A scattershot adaptation of a hit-or-miss book, Freakonomics offers a brisk and visually inventive treatment of the best-selling 2005 attempt, by economist Steven Levitt and writer Stephen J. Dubner, to explain "the hidden side of everything." But the movie's verve won't convert skeptics of the pop-economics blockbuster.
Levitt's emphasis, Dubner writes, is "how people get what they want." (He's less interested in why people want what they want.) He analyzes incentives, not all of them financial, to determine which work and which don't -- and which ones actually encourage something other than what was intended.
The book doesn't have a central thesis or narrative, and neither does the movie. The latter, put together by a handful of directors, is divided into four chapters and several vignettes, most of them basically faithful to Levitt and Dubner. The best episode, however, follows an experiment that is not chronicled in their text. The film opens with a little background, directed by Seth Gordon (The King of Kong) and featuring Levitt, Dubner and some 'toons. Then comes Morgan (Super Size Me) Spurlock's "A Roshanda by Any Other Name," riffing playfully on the authors' discussion of the effect of "black" names on long-term success. Spurlock includes material that is not in the book but doesn't tinker with its thesis.
Neither does "It's Not Always a Wonderful Life," directed by Why We Fight's Eugene Jarecki and illustrating Levitt's controversial claim that the U.S.'s legalization of abortion in the 1970s led to declining crime in the 1990s. Jarecki wittily employs clips from It's a Wonderful Life to assert that fewer unwanted children means fewer lawbreakers, and as in the book, this argument seems plausible but overstated. (One possible crime-rate factor that is not mentioned: the decrease in lead poisoning among American kids during the same period.)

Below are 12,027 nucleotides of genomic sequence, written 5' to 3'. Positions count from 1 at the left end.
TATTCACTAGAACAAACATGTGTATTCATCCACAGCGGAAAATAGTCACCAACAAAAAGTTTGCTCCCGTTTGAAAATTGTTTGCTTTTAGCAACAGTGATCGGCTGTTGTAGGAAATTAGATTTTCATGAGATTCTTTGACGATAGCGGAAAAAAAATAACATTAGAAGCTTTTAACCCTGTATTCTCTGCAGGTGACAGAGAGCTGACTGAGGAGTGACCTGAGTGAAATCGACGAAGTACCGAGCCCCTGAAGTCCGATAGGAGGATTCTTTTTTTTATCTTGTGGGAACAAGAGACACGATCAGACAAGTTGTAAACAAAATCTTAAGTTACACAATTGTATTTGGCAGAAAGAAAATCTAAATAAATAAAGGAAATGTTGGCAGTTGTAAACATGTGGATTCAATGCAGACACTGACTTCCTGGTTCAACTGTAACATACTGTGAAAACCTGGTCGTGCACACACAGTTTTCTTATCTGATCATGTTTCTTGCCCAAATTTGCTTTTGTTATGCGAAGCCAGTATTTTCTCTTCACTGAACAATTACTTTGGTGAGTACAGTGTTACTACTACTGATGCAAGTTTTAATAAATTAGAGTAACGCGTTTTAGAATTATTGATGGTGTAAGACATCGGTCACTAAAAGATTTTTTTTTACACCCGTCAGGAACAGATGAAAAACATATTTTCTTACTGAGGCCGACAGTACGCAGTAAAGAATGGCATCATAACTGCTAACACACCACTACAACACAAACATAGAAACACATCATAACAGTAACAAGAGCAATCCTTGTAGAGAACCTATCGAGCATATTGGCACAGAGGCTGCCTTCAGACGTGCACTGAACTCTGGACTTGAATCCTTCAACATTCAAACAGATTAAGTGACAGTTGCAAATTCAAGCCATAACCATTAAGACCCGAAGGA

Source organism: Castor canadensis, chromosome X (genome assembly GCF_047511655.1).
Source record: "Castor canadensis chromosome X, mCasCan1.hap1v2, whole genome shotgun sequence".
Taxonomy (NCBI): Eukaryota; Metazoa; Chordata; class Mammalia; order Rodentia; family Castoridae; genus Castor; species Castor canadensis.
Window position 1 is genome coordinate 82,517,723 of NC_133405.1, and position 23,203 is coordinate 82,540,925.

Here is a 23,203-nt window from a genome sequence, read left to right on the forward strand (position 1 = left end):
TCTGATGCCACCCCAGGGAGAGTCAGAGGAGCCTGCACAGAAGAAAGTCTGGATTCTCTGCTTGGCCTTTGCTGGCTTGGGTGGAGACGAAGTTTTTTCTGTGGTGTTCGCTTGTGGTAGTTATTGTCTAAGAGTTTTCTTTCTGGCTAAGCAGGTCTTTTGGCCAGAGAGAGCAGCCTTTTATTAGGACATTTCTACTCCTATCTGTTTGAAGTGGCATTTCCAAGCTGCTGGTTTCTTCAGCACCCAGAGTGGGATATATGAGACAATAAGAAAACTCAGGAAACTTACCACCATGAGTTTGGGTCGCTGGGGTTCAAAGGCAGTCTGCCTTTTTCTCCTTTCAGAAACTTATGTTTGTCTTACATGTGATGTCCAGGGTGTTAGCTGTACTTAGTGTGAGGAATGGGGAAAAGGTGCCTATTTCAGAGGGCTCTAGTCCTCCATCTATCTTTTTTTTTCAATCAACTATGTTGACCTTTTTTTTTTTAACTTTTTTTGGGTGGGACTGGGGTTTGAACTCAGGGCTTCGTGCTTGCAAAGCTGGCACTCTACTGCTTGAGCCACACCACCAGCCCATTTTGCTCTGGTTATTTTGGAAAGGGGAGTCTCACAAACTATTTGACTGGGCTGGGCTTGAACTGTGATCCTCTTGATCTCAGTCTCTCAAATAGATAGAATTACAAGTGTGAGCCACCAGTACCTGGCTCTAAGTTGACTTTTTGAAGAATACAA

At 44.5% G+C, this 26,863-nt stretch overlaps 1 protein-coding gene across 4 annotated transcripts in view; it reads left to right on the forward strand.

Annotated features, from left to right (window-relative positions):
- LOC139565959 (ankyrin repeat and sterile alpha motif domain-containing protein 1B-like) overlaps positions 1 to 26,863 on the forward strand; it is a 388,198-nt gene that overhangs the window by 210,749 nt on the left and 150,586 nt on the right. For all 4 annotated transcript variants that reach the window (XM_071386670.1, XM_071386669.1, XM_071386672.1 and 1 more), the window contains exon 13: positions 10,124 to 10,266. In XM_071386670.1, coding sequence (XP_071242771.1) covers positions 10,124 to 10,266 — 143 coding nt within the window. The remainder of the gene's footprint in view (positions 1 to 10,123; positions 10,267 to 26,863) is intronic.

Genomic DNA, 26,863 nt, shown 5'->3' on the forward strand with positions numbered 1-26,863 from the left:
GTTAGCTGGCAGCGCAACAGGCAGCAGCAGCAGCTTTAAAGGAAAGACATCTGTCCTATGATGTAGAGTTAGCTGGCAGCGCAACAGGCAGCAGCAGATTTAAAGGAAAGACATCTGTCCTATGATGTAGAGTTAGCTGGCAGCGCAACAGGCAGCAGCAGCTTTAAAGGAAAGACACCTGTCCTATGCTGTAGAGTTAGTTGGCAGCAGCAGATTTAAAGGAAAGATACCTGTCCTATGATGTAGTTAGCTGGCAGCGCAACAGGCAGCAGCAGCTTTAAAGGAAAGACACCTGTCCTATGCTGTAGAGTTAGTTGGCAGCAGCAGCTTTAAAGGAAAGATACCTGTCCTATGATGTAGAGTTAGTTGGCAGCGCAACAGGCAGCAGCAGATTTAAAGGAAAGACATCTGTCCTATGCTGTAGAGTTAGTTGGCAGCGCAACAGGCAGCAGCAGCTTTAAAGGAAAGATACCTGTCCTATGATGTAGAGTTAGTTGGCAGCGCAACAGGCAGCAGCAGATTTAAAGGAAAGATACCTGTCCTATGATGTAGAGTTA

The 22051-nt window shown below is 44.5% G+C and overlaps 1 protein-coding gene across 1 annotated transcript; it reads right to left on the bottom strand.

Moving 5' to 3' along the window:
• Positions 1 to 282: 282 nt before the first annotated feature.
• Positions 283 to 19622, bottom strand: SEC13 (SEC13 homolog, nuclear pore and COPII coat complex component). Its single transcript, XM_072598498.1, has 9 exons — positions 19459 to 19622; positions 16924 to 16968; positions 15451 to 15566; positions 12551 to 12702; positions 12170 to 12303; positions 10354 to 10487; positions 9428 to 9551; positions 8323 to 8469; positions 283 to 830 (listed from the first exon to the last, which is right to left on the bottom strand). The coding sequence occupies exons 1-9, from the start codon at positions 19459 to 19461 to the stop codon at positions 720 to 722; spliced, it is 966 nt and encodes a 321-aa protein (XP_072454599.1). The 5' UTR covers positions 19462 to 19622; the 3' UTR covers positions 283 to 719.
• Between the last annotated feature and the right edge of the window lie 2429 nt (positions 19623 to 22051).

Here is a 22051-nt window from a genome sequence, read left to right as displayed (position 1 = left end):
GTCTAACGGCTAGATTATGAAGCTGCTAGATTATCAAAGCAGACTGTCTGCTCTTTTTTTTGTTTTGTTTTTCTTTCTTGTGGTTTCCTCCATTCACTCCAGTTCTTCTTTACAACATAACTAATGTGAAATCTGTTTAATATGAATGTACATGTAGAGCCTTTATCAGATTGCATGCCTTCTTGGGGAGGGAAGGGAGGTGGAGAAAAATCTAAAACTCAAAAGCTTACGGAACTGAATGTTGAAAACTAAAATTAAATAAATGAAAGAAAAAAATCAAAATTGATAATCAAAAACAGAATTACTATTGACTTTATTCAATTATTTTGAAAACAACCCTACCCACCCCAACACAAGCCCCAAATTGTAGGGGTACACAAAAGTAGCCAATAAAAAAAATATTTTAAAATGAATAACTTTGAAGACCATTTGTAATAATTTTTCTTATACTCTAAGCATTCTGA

Heidi Ewing and Rachel Grady, who directed Jesus Camp, wisely decided not to adapt one of the book's chapters. Instead, their "Can You Bribe a Ninth Grader to Succeed?" observes an experiment run by University of Chicago economists (including Levitt) at a nearby high school. This is the only segment that begins without a foregone conclusion, and thus is the most interesting. The episode, whose results are ambiguous, challenges Levitt's motto: "Incentives matter."
The movie's flashiest installment, "Pure Corruption," is also the most problematic. Director Alex Gibney, an Oscar winner for Taxi to the Dark Side, begins with Freakonomics' discussion of sumo wrestling but travels well beyond the book. Levitt demonstrated that wrestlers who have already won enough matches to retain their status intentionally lose to cohorts who might otherwise be downgraded. Levitt and Gibney call this cheating, but Japanese observers might say that it's simply maintaining group harmony. (There's no evidence that the wrestlers fix bouts for cash bribes.)
Pressing the point that the sport is "corrupt," the movie notes that sumo can be violent toward defectors and brutal to trainees and other underlings. Yet many macho clans, from boot camps to college fraternities, are cruel to new recruits. This may be wrong, but it doesn't really have anything to do with throwing matches.
Gibney then attempts to link sumo wrestling's insular culture to the Wall Street worldview that produced Lehman Brothers and Bernie Madoff. He neglects to name two other defining figures of the pre-2008 boom years: Steven Levitt and Stephen J. Dubner. Freakonomics' commercial success reflected the once-fashionable notion that economics could explain, well, everything.
After two years of recession and weak recovery, that idea has lost its appeal. So the movie version of Freakonomics functions as a reasonably effective trailer, but for a book whose moment has already passed.